For years, Delta Airlines and its predecessor, Northwest Airlines, have dominated the Duluth air travel market. But United Airlines has made a big push and is narrowing its gap with Delta in Duluth.

That increased competition benefits local travelers in very real ways and also is drawing greater interest to the market, said Tom Werner, executive director of the Duluth Airport Authority.

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In regard to having carrier options, Werner said: "It's really the key to successful air service in a regional market like Duluth. When you have one carrier that clearly dominates the market, they have full control of price points and fares, full control of how many frequencies and available seats there are. So to have competition... keeps fares competitive. It provides additional options for flights and connectivity. It really gives consumers an extra choice."

Delta still holds a distinct edge, but it's shrinking.

Through the first 10 months of this year, Delta has carried 57 percent of passengers flying scheduled service through Duluth International Airport, compared with 43 percent of of travelers using United. That's a 14-point gap in market share.

During the same 10-month period in 2016, that spread was notably larger - with Delta carrying 63 percent of the passenger load compared with United's 37 percent share. So there has been a significant 12-point swing in United's favor over the past couple years.

Werner said United has made an impressive effort to capture more air travel business in Duluth, offering more seats in its flights than any other carrier this calendar year, based on an analysis of carrier schedules by the Duluth Airport Authority.

"The fact that any airline, other than Northwest and now Delta, has such a commitment and a strong belief in this market that they would add capacity to that degree is just a tremendous show of support," he said.

An increasingly competitive commercial air travel scene has helped Duluth International attract more business. Werner said the number of people flying through the airport year-to-date as of October was up 9.6 percent compared with the same period last year.

The sense of healthy competition also bodes well for Duluth's ability to attract other carriers to the market, Werner said.

"In Duluth, for a long time going back to the Northwest days, there were competitors who would try to enter the market in the '80s and '90s with direct links to Chicago or Milwaukee, and all of them failed," he said.

Werner believes United has changed that narrative.

"When people fly local and utilize both of our airlines, those are the types of stories that we're able to carry to each airline and say: Look you need to be bullish on Duluth, because people are out of here, and there's opportunity. And that message is being received," he said.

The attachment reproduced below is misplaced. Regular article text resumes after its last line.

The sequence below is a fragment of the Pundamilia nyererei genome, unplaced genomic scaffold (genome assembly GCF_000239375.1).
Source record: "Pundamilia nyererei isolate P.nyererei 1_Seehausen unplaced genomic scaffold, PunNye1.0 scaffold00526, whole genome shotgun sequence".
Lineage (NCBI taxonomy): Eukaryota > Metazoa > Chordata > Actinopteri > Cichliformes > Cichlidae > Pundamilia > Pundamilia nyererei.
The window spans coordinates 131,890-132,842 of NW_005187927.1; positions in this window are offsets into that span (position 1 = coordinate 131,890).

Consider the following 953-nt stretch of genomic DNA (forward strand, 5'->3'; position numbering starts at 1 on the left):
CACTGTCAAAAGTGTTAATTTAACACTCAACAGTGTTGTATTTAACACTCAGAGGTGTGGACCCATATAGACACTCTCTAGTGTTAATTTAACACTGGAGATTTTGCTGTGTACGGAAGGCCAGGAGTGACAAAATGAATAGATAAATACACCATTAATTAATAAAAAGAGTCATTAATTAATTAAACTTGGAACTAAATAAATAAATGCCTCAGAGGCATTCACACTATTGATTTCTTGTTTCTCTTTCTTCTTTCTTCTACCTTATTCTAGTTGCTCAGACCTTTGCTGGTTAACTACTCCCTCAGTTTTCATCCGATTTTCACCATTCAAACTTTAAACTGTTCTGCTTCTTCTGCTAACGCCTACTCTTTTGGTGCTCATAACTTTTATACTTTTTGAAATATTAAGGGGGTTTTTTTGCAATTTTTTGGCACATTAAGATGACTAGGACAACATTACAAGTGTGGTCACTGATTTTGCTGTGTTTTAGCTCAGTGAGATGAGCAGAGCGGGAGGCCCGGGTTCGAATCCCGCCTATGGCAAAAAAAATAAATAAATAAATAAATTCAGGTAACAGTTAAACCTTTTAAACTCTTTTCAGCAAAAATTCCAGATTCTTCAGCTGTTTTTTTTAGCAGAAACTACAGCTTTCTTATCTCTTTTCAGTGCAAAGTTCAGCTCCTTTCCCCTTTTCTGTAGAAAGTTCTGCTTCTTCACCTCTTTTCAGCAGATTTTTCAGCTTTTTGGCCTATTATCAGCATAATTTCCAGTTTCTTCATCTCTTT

Nashville soon, Denver next?

During a budget presentation to the Duluth City Council on Thursday, Tom Werner, executive director of the Duluth Airport Authority, revealed that Sun Country Charters would begin offering flights between Duluth and Nashville, Tenn., in May.

When questioned later, he offered few details but said: "We're working hard on Nashville, and we'll have more information on it soon."

The new service will provide local travelers with direct access to a new vacation destination, helping to fill the void left following Allegiant Air's departure from the Duluth market in 2015.

But Werner also has his eye on a larger prize.

"We're positioned very well to gain access to a new third hub, and we hope that hub will be Denver," he told the council.

"That will have the strategic effect of lowering fares to multiple western destinations, to have a sustainable connection to a place like Denver. Again, it's all based on competition," he said.

At present, travelers flying out of Duluth have direct access to Minneapolis/St. Paul and Chicago, but Werner said a third western hub such as Denver would offer new opportunities. He laid out his hopes to attract new service to Denver with the help of a Small Community Air Service Development Grant.

Such a grant, designed to increase air service in underserved regional markets, also was used to help draw United to Duluth, opening service to Chicago.

Werner predicts competition for the air service dollars will be intense, but he likes Duluth's odds largely because its track record.

"We've had success in utilizing grant funds of that type before, and the Chicago route is certainly a poster child for how you successfully grow organically a route from its early stages of two daily frequencies up to four seasonally and have the passenger count grow with it so the airline has confidence that it will be sustainable over the long term," he said.